Part political disquisition, part travel journal, part self-exploration, Seek is a collection of essays and articles in which Denis Johnson essentially takes on the world.And not an obliging, easygoing world either; but rather one in which horror and beauty exist in such proximity that they might well be interchangeable. Where violence and poverty and moral transgression go unchecked, even unnoticed. A world of such wild, rocketing energy that, grasping it, anything at all is possible.
Whether traveling through war-ravaged Liberia, mingling with the crowds at a Christian Biker rally, exploring his own authority issues through the lens of this nation's militia groups, or attempting to unearth his inner resources while mining for gold in the wilds of Alaska, Johnson writes with a mixture of humility and humorous candor that is everywhere present.
With the breathtaking and often haunting lyricism for which his work is renowned, Johnson considers in these pieces our need for transcendence. And, as readers of his previous work know, Johnson's path to consecration frequently requires a limning of the darkest abyss. If the path to knowledge lies in experience, Seek is a fascinating record of Johnson's profoundly moving pilgrimage.
As a fiction writer and poet, Johnson is known for his surreal portraits of the dispossessed lurking at the fringes of American life: the drifters, the jobless, the junkies and midnight DJ's. In this collection of 11 essays, which brings together pieces written over a 20-year period, he prefers to look at how those same individuals band together to form a new, often threatening, identity. His America is peopled with Christian Bikers in Texas, Alaskan frontiersmen, hippies both young and old, and right-wing militia members, all striving to create a life apart from the values associated with the mainstream middle-class. In addition to the essays on America, Johnson expands his canvas to take in the revolutions wrought by the dispossessed of the third world, in such places as Liberia, Afghanistan and Somalia. He finds true believers at every crossroad, whether it's in God, government, guns or all three, and manages to assess the quality of their conviction by travelling among them. Though Johnson is always clearly present as a narrator, he often only refers to himself in the third person or as a separate character altogether. This unusual narrative style infuses many of the essays with an askew, out-of-body point of view, which, while taxing to his credibility as a reporter, adds sincerity to his plight as a human. As a journalist, Johnson searches for something beyond headlines and, at least in this collection, that makes for an intriguing and insightful investigation.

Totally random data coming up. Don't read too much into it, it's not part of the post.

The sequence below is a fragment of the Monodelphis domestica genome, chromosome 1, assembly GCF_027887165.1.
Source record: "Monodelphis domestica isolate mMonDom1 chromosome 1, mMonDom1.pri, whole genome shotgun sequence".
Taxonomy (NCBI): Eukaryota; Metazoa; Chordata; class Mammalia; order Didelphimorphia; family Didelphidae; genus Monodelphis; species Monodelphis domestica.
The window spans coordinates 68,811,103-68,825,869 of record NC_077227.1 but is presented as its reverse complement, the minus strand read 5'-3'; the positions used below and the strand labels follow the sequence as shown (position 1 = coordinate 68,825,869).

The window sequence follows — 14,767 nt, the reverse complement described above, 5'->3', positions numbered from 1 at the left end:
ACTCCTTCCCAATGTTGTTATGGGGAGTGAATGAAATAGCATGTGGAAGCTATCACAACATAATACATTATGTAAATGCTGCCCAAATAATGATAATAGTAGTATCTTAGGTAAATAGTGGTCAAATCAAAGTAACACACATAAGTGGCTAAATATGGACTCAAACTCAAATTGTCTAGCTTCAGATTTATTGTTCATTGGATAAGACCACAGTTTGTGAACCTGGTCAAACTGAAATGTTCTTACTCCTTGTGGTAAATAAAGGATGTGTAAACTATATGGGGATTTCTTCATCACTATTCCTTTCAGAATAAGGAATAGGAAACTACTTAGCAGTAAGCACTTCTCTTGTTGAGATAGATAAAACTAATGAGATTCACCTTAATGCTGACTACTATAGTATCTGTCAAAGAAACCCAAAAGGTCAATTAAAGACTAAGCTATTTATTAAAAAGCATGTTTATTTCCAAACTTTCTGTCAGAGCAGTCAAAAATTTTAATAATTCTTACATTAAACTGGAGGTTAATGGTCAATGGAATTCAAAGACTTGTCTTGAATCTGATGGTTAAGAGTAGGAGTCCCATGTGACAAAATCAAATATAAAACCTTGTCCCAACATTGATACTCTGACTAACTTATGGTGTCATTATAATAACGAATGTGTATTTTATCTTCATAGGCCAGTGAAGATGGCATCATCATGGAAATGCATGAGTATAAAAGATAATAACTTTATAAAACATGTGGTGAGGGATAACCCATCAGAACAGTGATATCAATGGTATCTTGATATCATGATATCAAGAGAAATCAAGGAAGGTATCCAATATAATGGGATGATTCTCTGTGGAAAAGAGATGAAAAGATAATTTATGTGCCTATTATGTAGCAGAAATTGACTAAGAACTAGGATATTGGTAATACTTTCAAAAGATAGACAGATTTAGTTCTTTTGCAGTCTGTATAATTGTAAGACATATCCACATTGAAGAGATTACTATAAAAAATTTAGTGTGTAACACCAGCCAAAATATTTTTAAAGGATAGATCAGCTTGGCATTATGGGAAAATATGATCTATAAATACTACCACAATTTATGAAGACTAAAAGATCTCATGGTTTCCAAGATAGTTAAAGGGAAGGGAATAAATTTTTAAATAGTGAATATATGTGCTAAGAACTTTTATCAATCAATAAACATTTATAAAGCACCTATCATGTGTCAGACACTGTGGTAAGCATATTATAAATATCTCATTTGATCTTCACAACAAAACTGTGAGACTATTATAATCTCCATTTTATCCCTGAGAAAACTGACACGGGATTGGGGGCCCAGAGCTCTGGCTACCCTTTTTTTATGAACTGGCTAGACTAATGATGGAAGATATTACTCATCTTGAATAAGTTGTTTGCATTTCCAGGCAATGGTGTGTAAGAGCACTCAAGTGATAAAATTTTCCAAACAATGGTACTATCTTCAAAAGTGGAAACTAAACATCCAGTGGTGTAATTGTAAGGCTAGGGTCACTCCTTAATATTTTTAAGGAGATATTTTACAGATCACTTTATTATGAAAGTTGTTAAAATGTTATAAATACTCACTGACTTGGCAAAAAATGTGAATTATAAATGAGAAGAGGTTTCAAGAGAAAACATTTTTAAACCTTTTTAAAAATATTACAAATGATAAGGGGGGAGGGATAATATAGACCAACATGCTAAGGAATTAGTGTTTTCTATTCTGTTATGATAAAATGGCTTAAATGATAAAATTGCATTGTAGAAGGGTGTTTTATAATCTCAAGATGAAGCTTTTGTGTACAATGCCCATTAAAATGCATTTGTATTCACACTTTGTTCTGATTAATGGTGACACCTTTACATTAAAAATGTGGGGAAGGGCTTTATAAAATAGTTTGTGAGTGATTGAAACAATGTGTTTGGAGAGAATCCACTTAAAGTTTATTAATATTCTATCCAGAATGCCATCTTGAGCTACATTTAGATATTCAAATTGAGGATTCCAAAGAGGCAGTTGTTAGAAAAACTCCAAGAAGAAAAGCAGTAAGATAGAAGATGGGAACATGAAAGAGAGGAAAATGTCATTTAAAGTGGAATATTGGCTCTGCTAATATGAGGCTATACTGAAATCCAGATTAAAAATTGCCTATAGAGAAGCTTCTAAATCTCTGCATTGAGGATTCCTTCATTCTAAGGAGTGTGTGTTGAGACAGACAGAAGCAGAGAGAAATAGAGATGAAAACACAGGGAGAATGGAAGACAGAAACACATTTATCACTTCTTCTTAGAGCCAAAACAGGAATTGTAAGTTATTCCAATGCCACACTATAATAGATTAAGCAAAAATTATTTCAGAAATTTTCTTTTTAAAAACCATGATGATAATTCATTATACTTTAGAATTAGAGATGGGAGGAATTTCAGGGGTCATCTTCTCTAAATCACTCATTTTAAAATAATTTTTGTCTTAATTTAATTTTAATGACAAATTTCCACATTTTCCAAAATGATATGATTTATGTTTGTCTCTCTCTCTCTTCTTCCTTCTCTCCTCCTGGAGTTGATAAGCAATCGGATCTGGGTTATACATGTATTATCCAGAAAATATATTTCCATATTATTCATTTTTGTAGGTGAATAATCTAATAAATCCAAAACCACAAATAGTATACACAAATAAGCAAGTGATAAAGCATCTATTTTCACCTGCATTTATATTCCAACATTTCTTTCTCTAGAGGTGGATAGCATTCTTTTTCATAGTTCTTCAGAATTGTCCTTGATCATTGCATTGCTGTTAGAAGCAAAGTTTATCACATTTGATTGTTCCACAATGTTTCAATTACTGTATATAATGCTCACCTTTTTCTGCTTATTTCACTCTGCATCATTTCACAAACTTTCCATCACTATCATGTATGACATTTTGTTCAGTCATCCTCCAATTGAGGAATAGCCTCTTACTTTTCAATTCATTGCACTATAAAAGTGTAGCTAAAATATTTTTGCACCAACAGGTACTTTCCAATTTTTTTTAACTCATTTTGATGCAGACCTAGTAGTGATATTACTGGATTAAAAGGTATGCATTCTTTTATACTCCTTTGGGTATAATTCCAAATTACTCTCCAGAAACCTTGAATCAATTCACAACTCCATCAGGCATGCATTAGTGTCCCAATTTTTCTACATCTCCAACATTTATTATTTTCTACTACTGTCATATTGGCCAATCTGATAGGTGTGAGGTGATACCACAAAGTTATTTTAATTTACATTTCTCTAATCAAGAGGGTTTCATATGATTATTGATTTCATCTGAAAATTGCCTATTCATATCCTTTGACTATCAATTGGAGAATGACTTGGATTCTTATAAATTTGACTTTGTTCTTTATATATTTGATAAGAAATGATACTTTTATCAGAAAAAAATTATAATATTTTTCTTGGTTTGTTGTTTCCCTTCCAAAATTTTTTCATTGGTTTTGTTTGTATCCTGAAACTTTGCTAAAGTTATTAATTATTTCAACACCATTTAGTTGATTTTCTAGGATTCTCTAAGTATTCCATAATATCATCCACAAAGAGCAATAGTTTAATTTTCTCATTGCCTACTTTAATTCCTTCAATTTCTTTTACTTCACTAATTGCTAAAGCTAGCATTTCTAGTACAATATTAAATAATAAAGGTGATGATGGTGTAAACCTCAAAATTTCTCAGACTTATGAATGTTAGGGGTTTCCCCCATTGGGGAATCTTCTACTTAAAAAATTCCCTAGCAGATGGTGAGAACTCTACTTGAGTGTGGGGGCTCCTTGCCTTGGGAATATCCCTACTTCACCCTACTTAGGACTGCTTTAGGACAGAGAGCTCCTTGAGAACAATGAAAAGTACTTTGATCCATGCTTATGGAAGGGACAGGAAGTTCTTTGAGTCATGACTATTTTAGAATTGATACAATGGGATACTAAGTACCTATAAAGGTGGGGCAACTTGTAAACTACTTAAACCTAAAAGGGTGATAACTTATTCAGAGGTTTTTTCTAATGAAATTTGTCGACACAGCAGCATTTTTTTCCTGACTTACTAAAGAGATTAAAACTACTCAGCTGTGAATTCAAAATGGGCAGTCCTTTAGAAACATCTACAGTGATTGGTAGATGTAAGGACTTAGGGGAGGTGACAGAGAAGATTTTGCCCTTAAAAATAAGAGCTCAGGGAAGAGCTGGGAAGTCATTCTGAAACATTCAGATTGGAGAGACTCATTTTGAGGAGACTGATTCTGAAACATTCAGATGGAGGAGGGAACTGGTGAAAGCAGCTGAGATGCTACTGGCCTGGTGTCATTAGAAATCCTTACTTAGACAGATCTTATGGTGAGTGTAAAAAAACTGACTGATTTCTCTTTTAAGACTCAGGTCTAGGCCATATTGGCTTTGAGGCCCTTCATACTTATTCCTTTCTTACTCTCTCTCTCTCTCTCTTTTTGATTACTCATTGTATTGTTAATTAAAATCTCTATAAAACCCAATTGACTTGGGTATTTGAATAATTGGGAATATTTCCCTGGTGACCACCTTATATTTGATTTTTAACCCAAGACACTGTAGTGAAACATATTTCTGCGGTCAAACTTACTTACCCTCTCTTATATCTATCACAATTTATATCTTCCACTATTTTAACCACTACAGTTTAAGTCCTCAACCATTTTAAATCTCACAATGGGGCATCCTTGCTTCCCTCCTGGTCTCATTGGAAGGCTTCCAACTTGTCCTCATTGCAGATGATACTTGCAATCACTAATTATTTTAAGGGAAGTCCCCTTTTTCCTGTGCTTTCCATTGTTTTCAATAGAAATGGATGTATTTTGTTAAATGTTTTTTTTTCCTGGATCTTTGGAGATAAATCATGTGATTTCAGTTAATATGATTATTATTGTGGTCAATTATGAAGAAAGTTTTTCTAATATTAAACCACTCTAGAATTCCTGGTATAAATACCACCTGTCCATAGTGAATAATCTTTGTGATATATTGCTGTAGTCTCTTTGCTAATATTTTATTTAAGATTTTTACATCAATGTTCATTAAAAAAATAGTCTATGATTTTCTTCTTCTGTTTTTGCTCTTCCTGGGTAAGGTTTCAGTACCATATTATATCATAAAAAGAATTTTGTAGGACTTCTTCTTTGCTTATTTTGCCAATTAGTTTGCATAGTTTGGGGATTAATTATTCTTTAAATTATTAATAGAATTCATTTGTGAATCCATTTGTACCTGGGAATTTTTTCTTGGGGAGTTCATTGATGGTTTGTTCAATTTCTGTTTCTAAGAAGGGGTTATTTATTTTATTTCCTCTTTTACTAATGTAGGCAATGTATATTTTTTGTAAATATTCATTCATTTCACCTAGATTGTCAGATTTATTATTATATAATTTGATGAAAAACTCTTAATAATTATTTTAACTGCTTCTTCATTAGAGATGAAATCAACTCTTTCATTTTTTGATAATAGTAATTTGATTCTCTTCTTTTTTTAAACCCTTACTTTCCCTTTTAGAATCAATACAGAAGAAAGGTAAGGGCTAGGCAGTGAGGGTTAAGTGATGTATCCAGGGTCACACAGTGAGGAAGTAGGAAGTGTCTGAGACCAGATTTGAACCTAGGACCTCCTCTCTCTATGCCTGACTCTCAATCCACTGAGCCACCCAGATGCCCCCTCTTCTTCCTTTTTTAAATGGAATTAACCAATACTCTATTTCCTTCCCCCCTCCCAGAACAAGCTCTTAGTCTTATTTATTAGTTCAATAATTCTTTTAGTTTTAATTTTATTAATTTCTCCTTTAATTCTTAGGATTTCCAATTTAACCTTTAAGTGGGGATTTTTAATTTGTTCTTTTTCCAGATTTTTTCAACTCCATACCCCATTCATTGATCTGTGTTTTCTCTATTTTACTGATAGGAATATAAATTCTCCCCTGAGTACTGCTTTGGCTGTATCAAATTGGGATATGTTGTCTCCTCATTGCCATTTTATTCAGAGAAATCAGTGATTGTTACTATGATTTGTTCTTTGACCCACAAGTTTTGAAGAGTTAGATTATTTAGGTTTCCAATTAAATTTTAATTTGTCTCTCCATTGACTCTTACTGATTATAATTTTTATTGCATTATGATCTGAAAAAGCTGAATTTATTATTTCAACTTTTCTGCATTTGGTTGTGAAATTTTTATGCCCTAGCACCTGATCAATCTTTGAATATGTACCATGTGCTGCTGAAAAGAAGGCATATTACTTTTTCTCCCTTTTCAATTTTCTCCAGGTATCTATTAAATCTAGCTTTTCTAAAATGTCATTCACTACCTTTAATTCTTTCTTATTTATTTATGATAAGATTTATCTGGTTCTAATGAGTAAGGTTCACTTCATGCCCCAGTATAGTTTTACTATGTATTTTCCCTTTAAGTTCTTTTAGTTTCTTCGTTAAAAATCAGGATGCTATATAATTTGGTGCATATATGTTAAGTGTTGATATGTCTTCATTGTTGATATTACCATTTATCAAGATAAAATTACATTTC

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Travel writing at it's finest
Denis Johnson writes with a unique voice. His novels, as one reviewer so elegantly wrote, are "like reading Graham Greene on LSD". His characters are so extreme, his word crafting impeccable.
Seek brings Johnson's images of the extreme, to real life extreme places such as Liberia (with a mind blowing encounter with Charles Taylor) and a visit with Christian bikers.
I have given this Jewell of a book so several friends and they all agree that Johnson is a writer of the first tier and that "Seek" is one of the finest travel dialogues they've ever read.